Comment: Today's people enjoy advantages our ancestors could not imagine, so suicide should have been more common back in the days when life was much tougher and commonly lacked government safety nets such as welfare, unemployment insurance, and other benefits that feed, clothe, and shelter people even if they never work, along with free healthcare, energy, cell phones, and often cable TV in the United States.
  27. Dental plaque DNA shows Neanderthals used 'aspirin'
  28. Neanderthal healthcare practices crucial to survival: Research at the University of York has suggested that Neanderthals embraced healthcare practices, such as assisting in cases of serious injury and the challenges of childbirth.
  29. A decorated raven bone discovered in Crimea may provide insight into Neanderthal cognition
  30. How Neanderthals made the very first glue
  31. Neanderthal hunting spears could kill at a distance
  32. More traits associated with your Neanderthal DNA
    Comment: Neanderthals live on in our DNA, hence us: we are part Neanderthal.
  33. October 27, 2020: Time magazine: Much of What We Thought About Neanderthals Was Wrong. Here’s Why That Matters
  34. Neanderthals and Homo sapiens used identical Nubian technology
    Excerpt: “… Neanderthals used Nubian Levallois technology, previously thought to be restricted to Homo sapiens.”
  35. July 5, 2021: Ancient bone carving could change the way we think about Neanderthals
    Excerpt: [quoting Dr. Dirk Leder] “The idea was always that the great Homo sapiens was giving intelligent ideas to other species. In the past few years a handful of papers are pushing the idea that it could have been other way around.”
  36. June 17, 2023: Neanderthal adhesives were made through a complex synthesis process: Birch bark was heated in underground chambers to create a tougher adhesive.
  37. February 23, 2023: Consultants Gone Wild: The real reason it costs so damn much to build new subways in America.
The views expressed on this page may or may not reflect my current opinions, nor do they necessarily represent my past ones. After reading a slice of what I wrote in my various websites and books, you may conclude that I am a liberal Democrat or a conservative Republican. Wrong; there is a better alternative. Just as the primary benefit from debate classes results when students present and defend opinions contrary to their own, I use a similar strategy as a creative writing tool to expand my brainpower—and yours. Mystified? Stay tuned for an explanation. PS: The wheels in your head are already turning a bit faster, aren't they?

“The test of a first-rate intelligence is the ability to hold two opposed ideas in mind at the same time and still retain the ability to function.”
F. Scott Fitzgerald

Reference: Imagining dialogue can boost critical thinking: Excerpt: “Examining an issue as a debate or dialogue between two sides helps people apply deeper, more sophisticated reasoning …”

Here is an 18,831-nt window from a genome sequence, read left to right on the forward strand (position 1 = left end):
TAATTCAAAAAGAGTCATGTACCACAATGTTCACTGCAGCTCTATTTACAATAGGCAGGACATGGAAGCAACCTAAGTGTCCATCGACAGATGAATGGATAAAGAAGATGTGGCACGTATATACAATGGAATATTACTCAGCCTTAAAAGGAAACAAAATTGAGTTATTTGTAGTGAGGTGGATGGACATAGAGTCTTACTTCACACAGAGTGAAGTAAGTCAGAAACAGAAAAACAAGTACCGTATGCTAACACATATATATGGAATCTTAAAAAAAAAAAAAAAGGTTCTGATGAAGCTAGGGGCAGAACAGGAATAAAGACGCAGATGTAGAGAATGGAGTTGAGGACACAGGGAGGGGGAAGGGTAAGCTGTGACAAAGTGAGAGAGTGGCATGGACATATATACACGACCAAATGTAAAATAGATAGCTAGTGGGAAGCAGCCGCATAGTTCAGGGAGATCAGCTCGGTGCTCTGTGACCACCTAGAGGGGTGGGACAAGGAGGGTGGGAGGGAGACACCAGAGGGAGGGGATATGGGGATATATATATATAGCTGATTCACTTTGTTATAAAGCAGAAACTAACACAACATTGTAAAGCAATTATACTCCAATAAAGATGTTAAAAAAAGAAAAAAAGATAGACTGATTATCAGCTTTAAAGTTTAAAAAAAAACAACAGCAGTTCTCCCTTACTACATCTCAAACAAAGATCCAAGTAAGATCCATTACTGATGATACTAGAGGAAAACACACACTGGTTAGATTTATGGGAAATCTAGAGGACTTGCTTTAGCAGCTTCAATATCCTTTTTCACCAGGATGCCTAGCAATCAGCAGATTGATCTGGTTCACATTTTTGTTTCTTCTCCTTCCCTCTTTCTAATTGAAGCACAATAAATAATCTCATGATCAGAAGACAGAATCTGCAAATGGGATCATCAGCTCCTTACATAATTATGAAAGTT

Comments (3)

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Comment #80 by Kevin Pezzi, MD • Website: www.ER-doctor.com
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December 19 2010 10:06:11 PM

@William: Mass production (which didn't exist back then) dramatically lowered the cost of production, so today's heavy equipment, while expensive, can't explain the thousand-fold cost differential. Additionally, the price per day of heavy equipment use isn't much considering how they multiply the effectiveness of men working.

While today's workers do enjoy a higher standard of living, it's not 100 or 1000 times greater than it was when the Erie Canal was built--ultimately, construction firms mechanize their workforce to enhance their productivity per dollar. Thus, I remain mystified by the interim dissipation in productivity.

Comment #79 by Ted Decker
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December 19 2010 10:03:38 PM

Today's Cost

It's frightening to think how much this canal would cost if constructed today—by this government.

Comment #78 by William Wheaton
December 19 2010 09:04:29 PM

Today's Technology

I like the article. It makes a lot of sense. The question is why today's productivity cost is higher than in the 19th century.

For one our cost of living is higher. Second it requires a lot of money to build equipment to meet technology that did not exist before. And the ways we produce goods are not the same any more.

So it is impossible to compare the productivity of any services in today's environment with the old days in terms of dollars.

Another example, today we depend heavily on computers for information to run businesses. The price to acquire this information is not cheap but very reliable, and this did not exist in the old days.

I am sure it is the same in the field of Medicine.

William Wheaton